Another amazing installment from Clay
So April does have Internet access this week but she wanted me to post a few more times while she is away. So, here is installment number two of “Clay’s Life Pre-April”:
My Dad was a preacher and a teacher so “goin’ it cheap” has been a way of life for me for as long as I can remember. Among the things that were “normal” in our house when I was growing up was the phrase “it has already been spent” when depositing a check in the bank. Other normal events in our house: hanging our sopping wet laundry in the basement in front of a fan because our dryer didn’t work and the spin cycle on our washer was broken; carpooling everywhere because our car was usually in the shop; and running to the local Aldi store.
Dad loved Aldi much the way I do today. It saves a lot of money. But Dad really, really loved Aldi. It was a dark, dirty, scary place when I was a kid and if you didn’t really love it, you never, ever went in. I think we were in there three or four times a week.
Our Aldi used to identify the content of the aisles in the store by pinning poster boards onto large foam core panels and suspending from the ceiling by fishing wire. These were at the end of each aisle and low enough for a gangly, unusually tall nine year old to reach and knock about. The poster boards were attached to the foam core with push pins, the kind that are about one inch long with a small colored ball on the end. And because my brother and I could reach the signs, we would grab a couple of push pins to, usually, poke each other in the butt. Sometimes the arm, but mostly the butt.
He and I once took bottle rocket sticks, small rubber bands, and a collection of those push pins and made home made darts that we liked to throw at each other. I’m pretty sure he stuck one in my head once. Playing “darts” usually capped a fun filled day of using rolled up newspapers to beat the crap out of each other. A game that we called “Beat Each Other to a Pulp.” Anyway, back to Aldis.
The poking of each other’s butts was cool, but after a while, even that wears thin so we started to poke other items in the store: spaghetti boxes, cereal boxes, bags of flour, meat. Anything that we could stick, we stuck. It was fun. Vicious, terrible fun.
My brother once stuck a bag of sugar and we watched the sugar trickle out a little bit at a time until there was a thin layer on the shelf. That was cool, but I was not to be outdone. We happened to be by the two litters of soda at the time and…yep, I stuck ‘er right in. It was cool, it took a little force, but it went right in and just stayed there. I showed Jody and we snickered a little bit.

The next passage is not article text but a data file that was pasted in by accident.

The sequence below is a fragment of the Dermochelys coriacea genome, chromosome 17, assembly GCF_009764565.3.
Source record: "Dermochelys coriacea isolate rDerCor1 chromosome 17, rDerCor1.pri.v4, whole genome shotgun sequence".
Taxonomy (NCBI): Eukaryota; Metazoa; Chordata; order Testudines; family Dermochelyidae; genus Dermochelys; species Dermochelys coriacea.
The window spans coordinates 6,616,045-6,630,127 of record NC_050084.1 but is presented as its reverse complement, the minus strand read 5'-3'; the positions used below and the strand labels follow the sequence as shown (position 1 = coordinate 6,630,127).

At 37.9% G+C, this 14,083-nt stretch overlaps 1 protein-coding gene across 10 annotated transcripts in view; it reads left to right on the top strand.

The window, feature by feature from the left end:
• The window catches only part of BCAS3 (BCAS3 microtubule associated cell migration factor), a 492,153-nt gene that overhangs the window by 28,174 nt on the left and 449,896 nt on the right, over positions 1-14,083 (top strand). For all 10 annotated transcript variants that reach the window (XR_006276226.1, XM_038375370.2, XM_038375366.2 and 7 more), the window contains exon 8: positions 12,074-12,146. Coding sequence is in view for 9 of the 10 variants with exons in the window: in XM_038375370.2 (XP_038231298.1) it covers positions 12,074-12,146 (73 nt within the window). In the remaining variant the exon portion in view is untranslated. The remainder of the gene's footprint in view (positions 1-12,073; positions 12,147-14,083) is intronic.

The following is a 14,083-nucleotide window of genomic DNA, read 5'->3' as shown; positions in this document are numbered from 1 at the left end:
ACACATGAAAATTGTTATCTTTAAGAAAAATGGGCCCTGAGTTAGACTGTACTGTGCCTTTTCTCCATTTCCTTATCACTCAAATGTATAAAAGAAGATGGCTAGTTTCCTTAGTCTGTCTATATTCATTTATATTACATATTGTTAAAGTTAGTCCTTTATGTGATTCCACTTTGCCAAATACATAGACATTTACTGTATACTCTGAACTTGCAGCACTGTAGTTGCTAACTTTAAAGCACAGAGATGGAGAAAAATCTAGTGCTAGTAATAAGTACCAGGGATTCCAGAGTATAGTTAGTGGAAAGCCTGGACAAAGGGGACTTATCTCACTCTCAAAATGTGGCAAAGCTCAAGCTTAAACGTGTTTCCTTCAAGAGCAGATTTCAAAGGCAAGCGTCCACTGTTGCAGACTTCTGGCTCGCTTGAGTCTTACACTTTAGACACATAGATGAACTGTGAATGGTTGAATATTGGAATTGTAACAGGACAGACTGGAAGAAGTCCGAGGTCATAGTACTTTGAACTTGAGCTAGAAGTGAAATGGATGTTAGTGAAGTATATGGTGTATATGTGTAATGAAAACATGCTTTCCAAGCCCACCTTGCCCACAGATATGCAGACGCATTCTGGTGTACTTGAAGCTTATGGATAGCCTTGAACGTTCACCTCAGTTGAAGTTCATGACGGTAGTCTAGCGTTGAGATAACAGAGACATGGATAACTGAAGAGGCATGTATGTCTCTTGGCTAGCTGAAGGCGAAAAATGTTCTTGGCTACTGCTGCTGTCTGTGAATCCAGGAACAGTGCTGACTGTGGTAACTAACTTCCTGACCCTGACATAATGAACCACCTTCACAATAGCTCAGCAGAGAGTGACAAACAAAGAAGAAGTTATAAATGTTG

Then, well, I decided that I needed an object lesson in fluid dynamics. I took the pin out. And the soda immediately started spewing onto me and the shelf, sort of like I was in the titanic just after the iceberg hit. “Captain!! We’ve sprung a leak and we’re going down!” I put my finger on the hole and tried to slow it down but it was too much pressure and if I stayed there too long, Dad would notice and he would kill me. I mean it, I would be dead now.
It just so happened that Dad was at the checkout when all of this was occurring so I pushed the two liter toward the back of the shelf, turned it so that the hole faced away from the aisle, and got the heck out of there. I was the model son during the packing of the boxes and the long ride home.
I don’t know who found that leaking bottle and the mess I made but I’ve winced more than a hundred times in my adult life at that experience. I don’t really even like going to Aldi anymore because of it. I’m convinced that I’m going to run face to face with some old dude in an Aldi apron. We will mumble something about “pardon me” and “no, no my fault” and do the step-the-same-way dance. We will chuckle and he will stop and look at my face and say, “Hey, do I know you?” “No, no…impossible” I’ll say. But he will stare into my eyes and it will slowly dawn on him that I was the kid. The kid that stickified the enter center aisle of his beloved Aldi. The kid that caused him to spend months wiping syrup goo off the shelving and the floors and all of the other boxes of groceries that the soda lovingly coated with sugary glee. The kid that gave him the worst mess in his 45 years as an Aldi stock boy. THAT kid.
And he will rage. Oh, he will rage. He will throw his arms in the air in order to bring them down on my head and pull a muscle in his back or break a hip. And I will have to help him in the only way I know how. I will place him on a shelf, shove him to the back, turn him around so that he is facing away from the aisle and get the heck out of there.
It will happen. Just like that.